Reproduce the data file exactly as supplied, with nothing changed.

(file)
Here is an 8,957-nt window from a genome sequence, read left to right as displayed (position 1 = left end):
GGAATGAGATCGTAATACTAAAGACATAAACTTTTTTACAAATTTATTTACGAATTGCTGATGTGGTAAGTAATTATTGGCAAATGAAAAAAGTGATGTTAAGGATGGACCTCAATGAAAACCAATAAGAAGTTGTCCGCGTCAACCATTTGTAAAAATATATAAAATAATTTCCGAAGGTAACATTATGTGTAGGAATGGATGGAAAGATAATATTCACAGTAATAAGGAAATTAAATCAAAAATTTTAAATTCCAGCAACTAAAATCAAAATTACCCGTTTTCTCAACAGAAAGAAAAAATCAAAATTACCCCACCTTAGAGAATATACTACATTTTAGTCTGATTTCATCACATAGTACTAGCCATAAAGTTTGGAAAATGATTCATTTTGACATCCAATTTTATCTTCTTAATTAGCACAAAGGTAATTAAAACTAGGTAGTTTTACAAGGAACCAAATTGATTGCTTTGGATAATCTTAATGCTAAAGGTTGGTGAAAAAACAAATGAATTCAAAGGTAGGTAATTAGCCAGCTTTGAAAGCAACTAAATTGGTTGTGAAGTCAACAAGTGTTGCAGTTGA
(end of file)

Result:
Here is an 8,957-nt window from a genome sequence, read left to right as displayed (position 1 = left end):
GGAATGAGATCGTAATACTAAAGACATAAACTTTTTTACAAATTTATTTACGAATTGCTGATGTGGTAAGTAATTATTGGCAAATGAAAAAAGTGATGTTAAGGATGGACCTCAATGAAAACCAATAAGAAGTTGTCCGCGTCAACCATTTGTAAAAATATATAAAATAATTTCCGAAGGTAACATTATGTGTAGGAATGGATGGAAAGATAATATTCACAGTAATAAGGAAATTAAATCAAAAATTTTAAATTCCAGCAACTAAAATCAAAATTACCCGTTTTCTCAACAGAAAGAAAAAATCAAAATTACCCCACCTTAGAGAATATACTACATTTTAGTCTGATTTCATCACATAGTACTAGCCATAAAGTTTGGAAAATGATTCATTTTGACATCCAATTTTATCTTCTTAATTAGCACAAAGGTAATTAAAACTAGGTAGTTTTACAAGGAACCAAATTGATTGCTTTGGATAATCTTAATGCTAAAGGTTGGTGAAAAAACAAATGAATTCAAAGGTAGGTAATTAGCCAGCTTTGAAAGCAACTAAATTGGTTGTGAAGTCAACAAGTGTTGCAGTTGA